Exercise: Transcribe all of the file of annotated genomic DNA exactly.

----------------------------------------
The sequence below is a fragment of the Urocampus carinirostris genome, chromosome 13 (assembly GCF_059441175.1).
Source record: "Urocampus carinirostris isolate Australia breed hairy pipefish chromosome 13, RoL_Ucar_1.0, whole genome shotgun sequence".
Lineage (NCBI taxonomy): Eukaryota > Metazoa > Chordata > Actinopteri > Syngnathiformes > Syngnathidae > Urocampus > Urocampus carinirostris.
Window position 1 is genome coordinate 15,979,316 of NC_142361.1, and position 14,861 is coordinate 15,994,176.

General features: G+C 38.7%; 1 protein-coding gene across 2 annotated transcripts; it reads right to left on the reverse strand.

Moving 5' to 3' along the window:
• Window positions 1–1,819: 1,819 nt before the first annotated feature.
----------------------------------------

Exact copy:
The sequence below is a fragment of the Urocampus carinirostris genome, chromosome 13 (assembly GCF_059441175.1).
Source record: "Urocampus carinirostris isolate Australia breed hairy pipefish chromosome 13, RoL_Ucar_1.0, whole genome shotgun sequence".
Lineage (NCBI taxonomy): Eukaryota > Metazoa > Chordata > Actinopteri > Syngnathiformes > Syngnathidae > Urocampus > Urocampus carinirostris.
Window position 1 is genome coordinate 15,979,316 of NC_142361.1, and position 14,861 is coordinate 15,994,176.

General features: G+C 38.7%; 1 protein-coding gene across 2 annotated transcripts; it reads right to left on the reverse strand.

Moving 5' to 3' along the window:
• Window positions 1–1,819: 1,819 nt before the first annotated feature.